The Takeover Panel publicly reprimanded Nahed Ojjeh yesterday for breaching its rules in amassing a large stake in Cordiant Communications. The ruling that Mme Ojjeh was "hereby criticised" came as the Syrian chess enthusiast revealed that she had increased her holding in the crisis-hit advertising group to 10.85 per cent ahead of the delisting of the shares on Wednesday.
It is understood that the Panel has also completed its investigation into the possible existence of a concert party in relation to Cordiant and decided to take no action. Its investigations into the Cordiant situation are therefore closed.
The Panel admonished Madame Ojjeh for failing to disclose multiple share dealings in Cordiant, saying "none of these dealings had been disclosed ... as they should have been."
The Panel said Mme Ojjeh had co-operated fully with the investigation and "apologised unreservedly for the breaches of the (Takeover) Code."
It added: "Mme Ojjeh has explained that they arose through her lack of familiarity, as a foreign investor, with UK regulation. Mme Ojjeh has also explained that at the outset she did not have an adviser who was familiar with the code."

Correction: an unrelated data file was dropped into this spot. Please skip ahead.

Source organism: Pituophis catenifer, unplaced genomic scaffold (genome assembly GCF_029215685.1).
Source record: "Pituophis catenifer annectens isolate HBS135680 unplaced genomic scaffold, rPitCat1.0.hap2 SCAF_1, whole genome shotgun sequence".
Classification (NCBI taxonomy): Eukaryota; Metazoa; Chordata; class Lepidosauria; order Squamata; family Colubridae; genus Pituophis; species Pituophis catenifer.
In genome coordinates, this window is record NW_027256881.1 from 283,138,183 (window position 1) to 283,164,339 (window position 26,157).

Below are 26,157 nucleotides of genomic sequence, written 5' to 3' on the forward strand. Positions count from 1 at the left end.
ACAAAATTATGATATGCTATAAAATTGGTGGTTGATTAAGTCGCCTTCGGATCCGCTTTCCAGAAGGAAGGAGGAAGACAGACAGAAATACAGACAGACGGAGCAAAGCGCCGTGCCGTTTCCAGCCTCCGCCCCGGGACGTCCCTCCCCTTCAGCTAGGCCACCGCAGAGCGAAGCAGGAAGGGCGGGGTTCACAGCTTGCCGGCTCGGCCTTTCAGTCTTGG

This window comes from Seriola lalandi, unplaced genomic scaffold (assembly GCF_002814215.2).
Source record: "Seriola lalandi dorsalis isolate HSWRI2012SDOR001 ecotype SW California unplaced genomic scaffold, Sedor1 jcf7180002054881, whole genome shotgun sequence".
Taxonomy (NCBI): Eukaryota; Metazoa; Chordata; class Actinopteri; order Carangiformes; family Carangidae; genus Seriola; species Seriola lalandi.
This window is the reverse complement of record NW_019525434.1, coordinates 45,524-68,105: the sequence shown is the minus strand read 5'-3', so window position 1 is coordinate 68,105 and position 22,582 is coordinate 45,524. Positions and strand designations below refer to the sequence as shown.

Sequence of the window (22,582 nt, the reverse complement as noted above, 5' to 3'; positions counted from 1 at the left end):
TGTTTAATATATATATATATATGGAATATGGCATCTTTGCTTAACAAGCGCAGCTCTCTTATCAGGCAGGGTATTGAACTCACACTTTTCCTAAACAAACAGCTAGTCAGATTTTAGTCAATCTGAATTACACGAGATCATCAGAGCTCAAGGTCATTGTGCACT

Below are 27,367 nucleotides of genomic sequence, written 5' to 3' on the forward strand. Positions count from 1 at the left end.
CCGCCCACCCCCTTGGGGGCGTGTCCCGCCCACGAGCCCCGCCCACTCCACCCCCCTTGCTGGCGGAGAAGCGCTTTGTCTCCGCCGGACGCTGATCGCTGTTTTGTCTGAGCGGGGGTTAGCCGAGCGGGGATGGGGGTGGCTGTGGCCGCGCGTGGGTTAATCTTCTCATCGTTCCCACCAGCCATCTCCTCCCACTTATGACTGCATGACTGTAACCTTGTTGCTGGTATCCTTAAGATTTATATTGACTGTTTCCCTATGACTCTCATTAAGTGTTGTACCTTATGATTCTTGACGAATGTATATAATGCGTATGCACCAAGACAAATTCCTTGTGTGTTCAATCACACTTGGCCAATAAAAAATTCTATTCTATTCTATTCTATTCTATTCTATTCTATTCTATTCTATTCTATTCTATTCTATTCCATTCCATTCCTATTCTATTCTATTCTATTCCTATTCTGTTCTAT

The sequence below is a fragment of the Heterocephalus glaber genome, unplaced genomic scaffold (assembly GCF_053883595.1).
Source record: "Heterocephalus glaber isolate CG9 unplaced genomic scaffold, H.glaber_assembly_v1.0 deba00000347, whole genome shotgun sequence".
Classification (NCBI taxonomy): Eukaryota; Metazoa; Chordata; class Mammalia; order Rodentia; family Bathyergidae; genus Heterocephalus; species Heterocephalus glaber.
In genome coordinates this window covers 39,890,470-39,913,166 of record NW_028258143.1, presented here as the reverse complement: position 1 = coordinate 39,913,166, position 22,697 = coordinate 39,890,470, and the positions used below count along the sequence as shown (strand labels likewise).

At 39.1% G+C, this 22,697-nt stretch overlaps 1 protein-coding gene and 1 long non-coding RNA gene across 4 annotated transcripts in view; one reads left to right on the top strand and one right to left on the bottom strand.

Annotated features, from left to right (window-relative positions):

Even though the panel did not fine Mme Ojjeh, or recommend financial advisers not to deal with her - a practice known as cold-shouldering in financial circles - it is still rare for the regulators to issue formal criticisms of shareholders.
Mme Ojjeh, whose reason for buying the shares is still unclear, issued details of her share transactions yesterday showing that her total stake had risen to 10.95 per cent by the time they were delisted on Wednesday. The shares were acquired between 10 June and 15 July.
A 1.94 per cent stake in Cordiant is held directly by Mme Ojjeh herself with a further 6.3 per cent held by Dacor, a company wholly owned by her. A further 1.3 per cent is registered in the name of her son Akram Ojjeh and 1.41 per cent in the name of her daughter Lara Tlass.
The shares were acquired at a premium to the WPP offer price leading WPP's advisers, HSBC, to comment: "Cancelling the listing may well have saved her some money."
The developments came a day after Cordiant urged its shareholders to accept a £266m takeover offer from WPP and vote against any alternatives put forward at a crucial shareholder meeting by 29 per cent shareholder Active Value next week. Though Mme Ojjeh has not declared her intentions toward her share purchases they have led to speculation that she could support Active Value in trying to derail the WPP takeover. WPP has the upper hand, however, because it also owns Cordiant's £256m of debt.
Active Value claims it is still working on alternative proposals but is running out of time with Cordiant shareholders due to vote on the WPP deal next Wednesday.
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